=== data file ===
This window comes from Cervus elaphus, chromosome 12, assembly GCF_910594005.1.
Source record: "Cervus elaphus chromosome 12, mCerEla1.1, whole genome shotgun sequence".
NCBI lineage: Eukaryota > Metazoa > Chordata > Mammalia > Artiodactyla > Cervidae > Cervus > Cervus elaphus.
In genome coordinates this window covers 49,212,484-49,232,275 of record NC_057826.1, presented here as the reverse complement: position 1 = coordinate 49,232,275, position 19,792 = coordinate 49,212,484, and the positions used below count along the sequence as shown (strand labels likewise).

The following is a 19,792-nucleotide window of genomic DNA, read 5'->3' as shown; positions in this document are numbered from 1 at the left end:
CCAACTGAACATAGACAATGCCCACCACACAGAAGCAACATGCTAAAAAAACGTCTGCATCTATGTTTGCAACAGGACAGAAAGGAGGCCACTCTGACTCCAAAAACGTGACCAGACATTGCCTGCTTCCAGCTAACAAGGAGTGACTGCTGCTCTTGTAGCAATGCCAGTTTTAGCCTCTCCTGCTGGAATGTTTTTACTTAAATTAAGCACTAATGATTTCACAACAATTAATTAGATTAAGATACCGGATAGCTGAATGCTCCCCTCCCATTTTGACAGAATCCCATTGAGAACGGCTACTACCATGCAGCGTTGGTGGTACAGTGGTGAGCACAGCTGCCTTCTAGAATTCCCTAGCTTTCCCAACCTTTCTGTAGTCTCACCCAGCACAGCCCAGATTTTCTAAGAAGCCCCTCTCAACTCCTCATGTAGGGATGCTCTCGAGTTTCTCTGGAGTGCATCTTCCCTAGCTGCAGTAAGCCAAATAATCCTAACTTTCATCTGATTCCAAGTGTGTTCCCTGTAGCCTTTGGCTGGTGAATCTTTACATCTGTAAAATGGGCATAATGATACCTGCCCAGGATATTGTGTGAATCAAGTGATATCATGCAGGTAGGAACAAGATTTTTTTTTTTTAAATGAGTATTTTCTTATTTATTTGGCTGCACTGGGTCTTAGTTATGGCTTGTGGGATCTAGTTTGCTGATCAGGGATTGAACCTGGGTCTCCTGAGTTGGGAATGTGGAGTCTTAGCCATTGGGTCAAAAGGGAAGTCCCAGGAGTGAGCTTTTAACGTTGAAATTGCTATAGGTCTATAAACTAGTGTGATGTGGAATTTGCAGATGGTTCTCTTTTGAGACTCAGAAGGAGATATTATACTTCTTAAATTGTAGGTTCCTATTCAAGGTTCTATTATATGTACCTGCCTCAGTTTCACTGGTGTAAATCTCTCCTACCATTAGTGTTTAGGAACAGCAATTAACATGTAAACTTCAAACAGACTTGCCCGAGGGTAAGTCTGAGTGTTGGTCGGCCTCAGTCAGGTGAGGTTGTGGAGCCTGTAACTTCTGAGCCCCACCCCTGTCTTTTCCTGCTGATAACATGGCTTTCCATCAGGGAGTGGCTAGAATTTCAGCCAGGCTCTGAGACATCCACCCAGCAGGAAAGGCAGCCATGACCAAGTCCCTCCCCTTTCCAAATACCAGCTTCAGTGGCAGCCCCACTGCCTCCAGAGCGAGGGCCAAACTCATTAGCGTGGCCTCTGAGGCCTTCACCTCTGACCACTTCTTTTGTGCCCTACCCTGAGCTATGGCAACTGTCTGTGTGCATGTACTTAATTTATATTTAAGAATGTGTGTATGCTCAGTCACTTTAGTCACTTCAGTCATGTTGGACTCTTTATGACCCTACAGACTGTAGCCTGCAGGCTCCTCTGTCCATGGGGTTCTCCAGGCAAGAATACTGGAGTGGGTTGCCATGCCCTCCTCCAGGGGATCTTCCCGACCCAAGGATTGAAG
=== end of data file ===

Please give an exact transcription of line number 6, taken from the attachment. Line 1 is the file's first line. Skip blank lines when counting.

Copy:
CCAACTGAACATAGACAATGCCCACCACACAGAAGCAACATGCTAAAAAAACGTCTGCATCTATGTTTGCAACAGGACAGAAAGGAGGCCACTCTGACTCCAAAAACGTGACCAGACATTGCCTGCTTCCAGCTAACAAGGAGTGACTGCTGCTCTTGTAGCAATGCCAGTTTTAGCCTCTCCTGCTGGAATGTTTTTACTTAAATTAAGCACTAATGATTTCACAACAATTAATTAGATTAAGATACCGGATAGCTGAATGCTCCCCTCCCATTTTGACAGAATCCCATTGAGAACGGCTACTACCATGCAGCGTTGGTGGTACAGTGGTGAGCACAGCTGCCTTCTAGAATTCCCTAGCTTTCCCAACCTTTCTGTAGTCTCACCCAGCACAGCCCAGATTTTCTAAGAAGCCCCTCTCAACTCCTCATGTAGGGATGCTCTCGAGTTTCTCTGGAGTGCATCTTCCCTAGCTGCAGTAAGCCAAATAATCCTAACTTTCATCTGATTCCAAGTGTGTTCCCTGTAGCCTTTGGCTGGTGAATCTTTACATCTGTAAAATGGGCATAATGATACCTGCCCAGGATATTGTGTGAATCAAGTGATATCATGCAGGTAGGAACAAGATTTTTTTTTTTTAAATGAGTATTTTCTTATTTATTTGGCTGCACTGGGTCTTAGTTATGGCTTGTGGGATCTAGTTTGCTGATCAGGGATTGAACCTGGGTCTCCTGAGTTGGGAATGTGGAGTCTTAGCCATTGGGTCAAAAGGGAAGTCCCAGGAGTGAGCTTTTAACGTTGAAATTGCTATAGGTCTATAAACTAGTGTGATGTGGAATTTGCAGATGGTTCTCTTTTGAGACTCAGAAGGAGATATTATACTTCTTAAATTGTAGGTTCCTATTCAAGGTTCTATTATATGTACCTGCCTCAGTTTCACTGGTGTAAATCTCTCCTACCATTAGTGTTTAGGAACAGCAATTAACATGTAAACTTCAAACAGACTTGCCCGAGGGTAAGTCTGAGTGTTGGTCGGCCTCAGTCAGGTGAGGTTGTGGAGCCTGTAACTTCTGAGCCCCACCCCTGTCTTTTCCTGCTGATAACATGGCTTTCCATCAGGGAGTGGCTAGAATTTCAGCCAGGCTCTGAGACATCCACCCAGCAGGAAAGGCAGCCATGACCAAGTCCCTCCCCTTTCCAAATACCAGCTTCAGTGGCAGCCCCACTGCCTCCAGAGCGAGGGCCAAACTCATTAGCGTGGCCTCTGAGGCCTTCACCTCTGACCACTTCTTTTGTGCCCTACCCTGAGCTATGGCAACTGTCTGTGTGCATGTACTTAATTTATATTTAAGAATGTGTGTATGCTCAGTCACTTTAGTCACTTCAGTCATGTTGGACTCTTTATGACCCTACAGACTGTAGCCTGCAGGCTCCTCTGTCCATGGGGTTCTCCAGGCAAGAATACTGGAGTGGGTTGCCATGCCCTCCTCCAGGGGATCTTCCCGACCCAAGGATTGAAG